First, you need to be a merit aid family. If your EFC is low, going for solid need-based aid is often a better bet. Merit aid families at private schools are generally high EFC, high stats, but have parents solidly enough in the middle class that the kid can bring in some tuition dollars, just not the full 60K price tag.

 

Second, the best time to shop even for merit aid is while building your college list. It's not like all schools offer it equally.

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I have another 18 months before we hit critical mass ;)  However, I started with suggestions I received and found the lists over at College Confidential (They have a list of "free"/no tuition schools, automatic full-tuition/free-ride schools, competitive full-tuition/free-ride schools, and then NMF schools).

 

Once I had my list, I eliminated any that didn't have a program for DS/DD.

Then, I eliminated schools that had full tuition and no good opportunities to add additional scholarships, our our NPC was too high, or were too far/in places DS/DD would not want to be

Then, I eliminated schools whose competitive programs pretty much were limited to one or two "super" scholarships (especially at highly desirable schools).

Next, I will eliminate or rank based upon program opportunities/internships/job prospects/distance & cost to home/grandparents/relatives.

Then, DS/DD will look at what is left, and get rid of those they don't really like, don't have swim/water polo if it matters (there are a couple I've given them no choice to apply for, because the Merit Aid is just too good)

 

We're categorizing "reaches" based upon financial aid needed/competitiveness to get in.  All safeties are financial safeties.  

 

My oldest has the following "reaches:'  Webb Institute (free), USNA, USMMA, Notre Dame, Duke and Stanford.  In another year it is possible that one or two of these will go away.  He has a lot more on his "safety" list, but he is undecided between two programs.  My hope is to get the list down to 15 schools total.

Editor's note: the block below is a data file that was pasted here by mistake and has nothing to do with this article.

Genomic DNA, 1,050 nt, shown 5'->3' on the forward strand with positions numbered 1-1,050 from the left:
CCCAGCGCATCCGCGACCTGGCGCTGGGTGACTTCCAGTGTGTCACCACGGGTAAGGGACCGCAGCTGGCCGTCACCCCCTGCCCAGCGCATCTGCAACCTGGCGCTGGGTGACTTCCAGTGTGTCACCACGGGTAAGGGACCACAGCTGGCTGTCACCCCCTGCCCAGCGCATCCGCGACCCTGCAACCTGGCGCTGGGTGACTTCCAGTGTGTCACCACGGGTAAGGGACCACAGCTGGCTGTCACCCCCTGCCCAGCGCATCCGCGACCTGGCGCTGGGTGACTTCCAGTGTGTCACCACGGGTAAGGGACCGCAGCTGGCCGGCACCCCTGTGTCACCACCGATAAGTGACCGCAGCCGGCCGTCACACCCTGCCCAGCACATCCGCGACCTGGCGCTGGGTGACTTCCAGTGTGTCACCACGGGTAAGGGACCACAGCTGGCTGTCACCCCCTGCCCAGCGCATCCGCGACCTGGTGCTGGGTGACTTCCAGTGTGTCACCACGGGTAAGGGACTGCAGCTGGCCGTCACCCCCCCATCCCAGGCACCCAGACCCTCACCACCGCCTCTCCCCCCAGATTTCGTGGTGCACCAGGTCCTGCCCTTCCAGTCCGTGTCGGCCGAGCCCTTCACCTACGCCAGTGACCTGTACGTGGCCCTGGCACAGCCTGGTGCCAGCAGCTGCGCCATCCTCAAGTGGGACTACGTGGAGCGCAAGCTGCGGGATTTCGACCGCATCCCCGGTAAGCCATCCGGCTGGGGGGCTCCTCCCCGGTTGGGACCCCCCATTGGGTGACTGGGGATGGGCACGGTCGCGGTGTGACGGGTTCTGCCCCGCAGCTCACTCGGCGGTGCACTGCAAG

Right now my oldest daughter is really just thinking about: USNA and Liberty University.  However, I will probably insist that she also apply to U of A and U of Miami.  Swimming is very important to her right now.  She knows she can swim D1 for both Navy and LU, and she knows her advanced academic work will be taken into account at both USNA & LU.  In both cases, the schools are within a 3-hr drive from where we'd be living *and* where her grandparents live (also important).  I haven't narrowed down her big list though, because she has 4 years to grow and change (hehe, she's still growing vertically, too).

 

 

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Since you are a high need family, I agree with others that you should probably consider adding a couple meet need schools.

 

Do you definitely have a financial safety? Can you 100% afford the schools you are confident she will be admitted to? Are any of them automatic merit $$ schools? With her stats, it seems to me that there are schools where it would not take much time or effort to apply to and yet could result in full-ride or close to full-ride offers, especially is she makes NMSF. I would add a couple of those so that no matter what happens with the other admissions that you know she has at least a couple of schools you don't have to worry about FA packages.